She went on to have a relationship - and a child - with Tricky. Still very young, she toured the world and for a while the pair could do no wrong. But she found the attention focused on her private life intolerable. "We were doing this festival in the US called Lollapalooza," she recalls, "and at one of the merchandising stalls there were all these photographs of me saying: 'This is the mother of Tricky's child.' That really shocked me."

The two collaborated on a few more albums before splitting up, professionally and personally. Topley Bird seemed to disappear - she did crop up singing backing vocals on the odd album for people she liked - although rumours persisted of a solo album.

"I just felt like I needed to be centred to make music," she says. "And once I felt that, I was ready to record. There were practical issues to consider, but in the end I just worked at my own pace and in my own time. I knew there was some talk along the lines of 'whatever happened to Martina?', and different people had different ideas about where I had gone, but really it was all about me making the album when I was ready.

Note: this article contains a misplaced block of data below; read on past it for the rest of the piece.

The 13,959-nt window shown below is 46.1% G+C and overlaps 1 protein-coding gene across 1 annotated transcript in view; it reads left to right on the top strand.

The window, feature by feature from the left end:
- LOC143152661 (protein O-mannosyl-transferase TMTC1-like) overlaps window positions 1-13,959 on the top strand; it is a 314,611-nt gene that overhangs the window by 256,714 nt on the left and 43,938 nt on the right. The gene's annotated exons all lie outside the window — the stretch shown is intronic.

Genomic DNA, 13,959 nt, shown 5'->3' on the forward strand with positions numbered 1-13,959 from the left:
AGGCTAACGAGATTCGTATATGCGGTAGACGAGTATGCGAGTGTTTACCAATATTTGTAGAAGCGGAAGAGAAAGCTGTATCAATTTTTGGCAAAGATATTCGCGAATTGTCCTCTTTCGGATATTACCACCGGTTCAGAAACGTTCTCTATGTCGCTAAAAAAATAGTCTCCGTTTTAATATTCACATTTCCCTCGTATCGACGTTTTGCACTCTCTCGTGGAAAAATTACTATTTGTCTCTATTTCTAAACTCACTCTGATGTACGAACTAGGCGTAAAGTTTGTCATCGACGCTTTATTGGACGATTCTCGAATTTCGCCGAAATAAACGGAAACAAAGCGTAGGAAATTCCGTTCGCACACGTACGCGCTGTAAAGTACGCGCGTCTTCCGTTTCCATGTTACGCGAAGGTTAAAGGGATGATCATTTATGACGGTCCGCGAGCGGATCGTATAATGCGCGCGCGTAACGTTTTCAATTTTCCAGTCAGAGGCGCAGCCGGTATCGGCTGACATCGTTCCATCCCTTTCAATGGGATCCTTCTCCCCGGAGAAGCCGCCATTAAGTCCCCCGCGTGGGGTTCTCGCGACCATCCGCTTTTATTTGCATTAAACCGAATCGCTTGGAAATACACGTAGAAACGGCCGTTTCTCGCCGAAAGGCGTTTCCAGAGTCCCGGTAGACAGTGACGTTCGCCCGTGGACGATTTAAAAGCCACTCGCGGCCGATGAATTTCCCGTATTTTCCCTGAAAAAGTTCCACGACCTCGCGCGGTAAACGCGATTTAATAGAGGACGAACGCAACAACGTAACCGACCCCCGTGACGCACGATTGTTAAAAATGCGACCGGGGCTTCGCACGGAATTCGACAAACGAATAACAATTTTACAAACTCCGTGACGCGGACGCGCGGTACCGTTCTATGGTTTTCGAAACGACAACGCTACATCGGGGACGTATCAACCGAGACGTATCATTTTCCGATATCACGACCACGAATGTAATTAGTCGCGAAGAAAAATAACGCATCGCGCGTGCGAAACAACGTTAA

"I decided to call the album Quixotic - I just liked the word and after I'd put it forward as a title I discovered it had many meanings. It really makes sense because the album is about a journey sparked by idealism. I like to think it represents my past, present and future."

A varied and intriguing work, Quixotic is rock when it wants to be (Queens of the Stone Age collaborate), and sweepingly orchestral when it wants to be (cinematic composer David Arnold also helps out). Northern Irish DJ David Holmes also makes an appearance, as does Tricky (on production duties), and as dramatically different as the styles are, the constant is Topley Bird's other-worldly voice. Like Norah Jones? You'll love this.

Although musically contemporary, Topley Bird's voice also has a sense of history. She evokes the spirit of older, more intimate-sounding singers - Eartha Kitt and Nina Simone would be obvious reference-points.